The New Gen Ed Lottery System, Explained
Armed Individuals Sighted in Harvard Square Arraigned
Harvard Students Form Coalition Supporting Slave Photo Lawsuit's Demands
Police Apprehend Armed Man and Woman in Central Square
107 Faculty Called for Review of Tenure Procedures in Letter to Dean Gay
The Boston Philharmonic performed Schumann’s “Manfred Overture,” Mendelssohn’s Violin Concerto, and Elgar’s Symphony No. 1—a symphony seldom included on orchestral programs outside Britain—for a full Sanders Theatre on Thursday night. Conducted by Benjamin Zander and featuring violinist Jennifer Frautschi, the orchestra offered its audience a mix of well-loved and lesser-known selections from the classical repertoire.
Before each piece Zander offered his own interpretation of the music, illustrated by measures played by the orchestra. “It’s like when you go to an art museum and you can get a recorded guide—someone talking in your ear and telling you about the paintings,” he said of the combination of lecture and performance. Before the Elgar, for instance, he urged the audience to listen closely for subtle patterns and repetitions. “Wait for the moment when the theme returns, hidden on the back-desk violins,” he said. In the short talks, he offered his own conception of each piece’s narrative but urged listeners to be attentive to the ways in which their own bodies and emotions responded to the sound.
Zander described Schumann’s “Manfred Overture,” which premiered in 1852, as a perfect representative of the Romantic movement in music. “We are thrown into a world of urgency, despair, tension, and passion,” he said. He drew the audience’s attention to the bodies of the musicians, to the agitation with which Schumann’s composition asks them to move. “[Schumann] created a world of extreme darkness,” Zander said. “The music seems to writhe with sorrow.” From the violence of the opening three chords to the melancholy wandering of the strings in the middle section, from the bewildered sadness of the winds to the ominous thrilling of the double basses, the orchestra gave voice to the piece’s turmoil.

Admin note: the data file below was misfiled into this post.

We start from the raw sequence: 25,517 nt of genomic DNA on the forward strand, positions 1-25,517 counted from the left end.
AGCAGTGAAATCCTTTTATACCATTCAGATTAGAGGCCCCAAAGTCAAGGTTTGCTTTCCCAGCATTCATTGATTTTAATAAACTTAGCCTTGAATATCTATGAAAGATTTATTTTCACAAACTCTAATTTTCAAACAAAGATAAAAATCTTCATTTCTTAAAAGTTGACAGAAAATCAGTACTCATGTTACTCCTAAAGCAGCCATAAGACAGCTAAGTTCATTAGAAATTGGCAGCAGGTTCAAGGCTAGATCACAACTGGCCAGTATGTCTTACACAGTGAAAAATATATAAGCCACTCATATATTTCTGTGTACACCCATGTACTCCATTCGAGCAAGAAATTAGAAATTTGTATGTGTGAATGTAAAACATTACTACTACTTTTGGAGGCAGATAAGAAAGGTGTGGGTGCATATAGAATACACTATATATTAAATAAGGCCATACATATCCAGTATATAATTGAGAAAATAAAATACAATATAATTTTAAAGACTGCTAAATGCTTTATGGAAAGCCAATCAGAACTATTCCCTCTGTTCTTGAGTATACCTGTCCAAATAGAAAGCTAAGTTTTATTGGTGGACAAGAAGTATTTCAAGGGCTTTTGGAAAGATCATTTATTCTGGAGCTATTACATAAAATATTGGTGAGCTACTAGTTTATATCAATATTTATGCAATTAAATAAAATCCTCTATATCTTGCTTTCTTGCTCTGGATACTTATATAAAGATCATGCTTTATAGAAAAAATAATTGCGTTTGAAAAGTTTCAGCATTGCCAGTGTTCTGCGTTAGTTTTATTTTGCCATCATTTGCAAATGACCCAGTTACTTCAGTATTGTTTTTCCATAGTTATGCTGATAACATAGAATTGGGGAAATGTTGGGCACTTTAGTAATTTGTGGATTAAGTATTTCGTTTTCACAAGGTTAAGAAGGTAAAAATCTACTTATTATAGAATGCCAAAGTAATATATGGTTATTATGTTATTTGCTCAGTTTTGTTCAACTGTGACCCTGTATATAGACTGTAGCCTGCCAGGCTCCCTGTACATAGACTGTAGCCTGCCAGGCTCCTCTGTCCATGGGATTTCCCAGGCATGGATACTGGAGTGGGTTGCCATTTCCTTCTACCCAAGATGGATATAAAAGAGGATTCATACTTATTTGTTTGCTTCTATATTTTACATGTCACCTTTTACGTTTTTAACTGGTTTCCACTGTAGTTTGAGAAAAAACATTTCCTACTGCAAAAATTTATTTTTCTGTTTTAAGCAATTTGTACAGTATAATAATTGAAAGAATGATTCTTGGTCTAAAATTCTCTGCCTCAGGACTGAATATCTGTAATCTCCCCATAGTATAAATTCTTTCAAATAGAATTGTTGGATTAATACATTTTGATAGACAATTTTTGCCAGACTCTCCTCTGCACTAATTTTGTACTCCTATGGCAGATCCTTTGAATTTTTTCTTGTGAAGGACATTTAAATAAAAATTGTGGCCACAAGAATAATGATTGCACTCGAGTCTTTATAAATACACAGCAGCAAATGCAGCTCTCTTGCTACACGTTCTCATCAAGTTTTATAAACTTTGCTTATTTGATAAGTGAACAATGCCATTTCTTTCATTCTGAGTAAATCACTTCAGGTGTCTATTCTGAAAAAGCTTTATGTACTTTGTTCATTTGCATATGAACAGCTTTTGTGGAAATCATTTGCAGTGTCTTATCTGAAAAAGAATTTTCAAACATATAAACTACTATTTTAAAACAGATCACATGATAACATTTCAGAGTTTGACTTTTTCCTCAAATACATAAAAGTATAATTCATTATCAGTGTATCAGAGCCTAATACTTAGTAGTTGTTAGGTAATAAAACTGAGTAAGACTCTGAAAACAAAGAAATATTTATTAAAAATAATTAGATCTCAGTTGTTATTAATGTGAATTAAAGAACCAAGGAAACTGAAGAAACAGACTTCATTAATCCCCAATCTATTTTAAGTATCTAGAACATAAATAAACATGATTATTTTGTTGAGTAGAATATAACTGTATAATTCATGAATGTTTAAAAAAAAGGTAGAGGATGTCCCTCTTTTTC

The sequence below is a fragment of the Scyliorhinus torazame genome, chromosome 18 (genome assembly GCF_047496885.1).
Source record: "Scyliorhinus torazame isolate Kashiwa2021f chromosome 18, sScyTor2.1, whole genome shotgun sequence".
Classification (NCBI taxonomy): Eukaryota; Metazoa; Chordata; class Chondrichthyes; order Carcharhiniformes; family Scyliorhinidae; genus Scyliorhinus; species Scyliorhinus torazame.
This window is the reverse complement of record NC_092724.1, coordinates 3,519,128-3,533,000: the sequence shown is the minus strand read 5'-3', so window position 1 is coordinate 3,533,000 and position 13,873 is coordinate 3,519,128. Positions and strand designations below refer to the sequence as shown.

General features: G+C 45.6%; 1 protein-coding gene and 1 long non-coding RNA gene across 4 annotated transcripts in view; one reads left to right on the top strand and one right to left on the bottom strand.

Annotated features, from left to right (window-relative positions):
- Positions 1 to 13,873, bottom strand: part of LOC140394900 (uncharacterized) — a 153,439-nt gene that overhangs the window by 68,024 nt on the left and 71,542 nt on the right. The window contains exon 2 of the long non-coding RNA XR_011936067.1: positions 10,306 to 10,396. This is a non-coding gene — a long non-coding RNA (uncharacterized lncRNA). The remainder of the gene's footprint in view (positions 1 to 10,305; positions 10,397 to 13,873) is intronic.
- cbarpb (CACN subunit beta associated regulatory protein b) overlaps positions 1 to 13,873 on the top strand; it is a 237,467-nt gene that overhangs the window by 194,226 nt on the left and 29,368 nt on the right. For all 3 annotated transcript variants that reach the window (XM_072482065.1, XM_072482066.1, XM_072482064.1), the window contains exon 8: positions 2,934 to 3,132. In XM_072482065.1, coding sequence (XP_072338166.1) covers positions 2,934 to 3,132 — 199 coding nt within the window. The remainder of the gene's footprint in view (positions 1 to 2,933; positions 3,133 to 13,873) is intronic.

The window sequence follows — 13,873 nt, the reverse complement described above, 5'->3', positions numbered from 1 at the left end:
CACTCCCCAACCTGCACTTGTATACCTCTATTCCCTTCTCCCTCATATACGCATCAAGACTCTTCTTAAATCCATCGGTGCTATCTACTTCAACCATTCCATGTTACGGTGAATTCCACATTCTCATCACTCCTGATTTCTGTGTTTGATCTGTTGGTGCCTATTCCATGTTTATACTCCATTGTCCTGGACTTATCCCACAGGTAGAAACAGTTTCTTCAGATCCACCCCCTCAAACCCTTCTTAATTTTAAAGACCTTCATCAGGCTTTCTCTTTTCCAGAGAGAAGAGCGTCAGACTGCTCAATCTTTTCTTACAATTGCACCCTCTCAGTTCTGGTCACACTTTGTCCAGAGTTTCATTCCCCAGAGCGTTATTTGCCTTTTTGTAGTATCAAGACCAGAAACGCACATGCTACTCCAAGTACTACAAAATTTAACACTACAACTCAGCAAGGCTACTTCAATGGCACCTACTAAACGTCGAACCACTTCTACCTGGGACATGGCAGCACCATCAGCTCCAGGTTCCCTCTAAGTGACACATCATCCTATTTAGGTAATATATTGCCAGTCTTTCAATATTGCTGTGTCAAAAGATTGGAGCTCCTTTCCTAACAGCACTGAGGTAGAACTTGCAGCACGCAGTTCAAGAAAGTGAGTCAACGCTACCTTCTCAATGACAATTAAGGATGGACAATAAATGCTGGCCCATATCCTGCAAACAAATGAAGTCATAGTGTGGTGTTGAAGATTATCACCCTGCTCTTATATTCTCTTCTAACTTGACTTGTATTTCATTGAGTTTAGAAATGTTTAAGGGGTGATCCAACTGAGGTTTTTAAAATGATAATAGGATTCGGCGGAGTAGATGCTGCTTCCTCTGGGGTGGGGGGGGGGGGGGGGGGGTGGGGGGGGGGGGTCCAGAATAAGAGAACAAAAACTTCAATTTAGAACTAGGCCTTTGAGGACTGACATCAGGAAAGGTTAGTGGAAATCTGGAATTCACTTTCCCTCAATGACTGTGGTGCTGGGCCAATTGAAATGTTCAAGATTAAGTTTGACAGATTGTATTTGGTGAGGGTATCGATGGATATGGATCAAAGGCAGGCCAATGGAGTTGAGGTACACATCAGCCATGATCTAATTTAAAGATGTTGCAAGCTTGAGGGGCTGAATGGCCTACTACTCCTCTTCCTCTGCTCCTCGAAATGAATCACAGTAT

With its instantly recognizable opening notes on the solo violin—evocative of both pure grief and absolute tenderness—Mendelssohn’s 1844 concerto remains one of the most widely performed of the classical repertoire. Soloist Jennifer Frautschi ’95, a graduate of both Harvard and the New England Conservatory, received a standing ovation for her rendition of the work. As she bowed to the audience, two hairs scraped off by her vigorous playing hung from the end of her bow, just visible in the air illuminated by the stage lights.
In contrast to the enduring popularity of Mendelssohn’s work, Elgar’s Symphony No. 1, though acclaimed at its premiere in England in 1908, has received only seven performances in Boston since its debut in the city in 1909. “In building this program I started from the Elgar,” Zander said. “It’s a beautiful piece, a powerful piece. It’s asking the big questions: ‘Why are we here? Where are we going?’ There’s a sense of profound struggle, and in the end Elgar gives us triumph and hope, but it’s a success that’s achieved against tremendous odds.”
Zander said that for him, the heart of the symphony is its third movement, the adagio, in which an idyllic, lilting tune emerges on the first violin and seems to lull the other instruments to sleep. “I don’t want to say anything about it. I want to let it speak for itself, let it reach into your soul,” he said before the performance.
Zander explained that he chose the other two pieces for the way in which they framed the Elgar. “Schumann...was Elgar’s favorite composer, the composer he felt closest to. So that made sense,” he said. “The Mendelssohn is the bait to get people in the door. Everyone loves that piece—and of course they do. It’s a beautiful work, a perfect work.”
He added that he sees the three composers as both musically and biographically connected. “Schumann is really looking forward, Mendelssohn is looking backward, and Elgar is looking both backward and forward. Schumann is the leader of the new Romantic movement, and then Mendelssohn is drawing on Bach, on his predecessors,” he said. “Elgar is drawing on that Romantic tradition, but he’s also very modern. And like so many Romantics, he was an outsider. As a Catholic in the England of that time was never completely ‘one of the boys’. He was even left out of an anthology of important English composers published during his lifetime.”
The Boston Philharmonic will perform the program again on Sunday, Feb. 21, in Sanders Theatre.
—Staff writer Elizabeth C. Keto can be reached at firstname.lastname@example.org.
Want to keep up with breaking news? Subscribe to our email newsletter.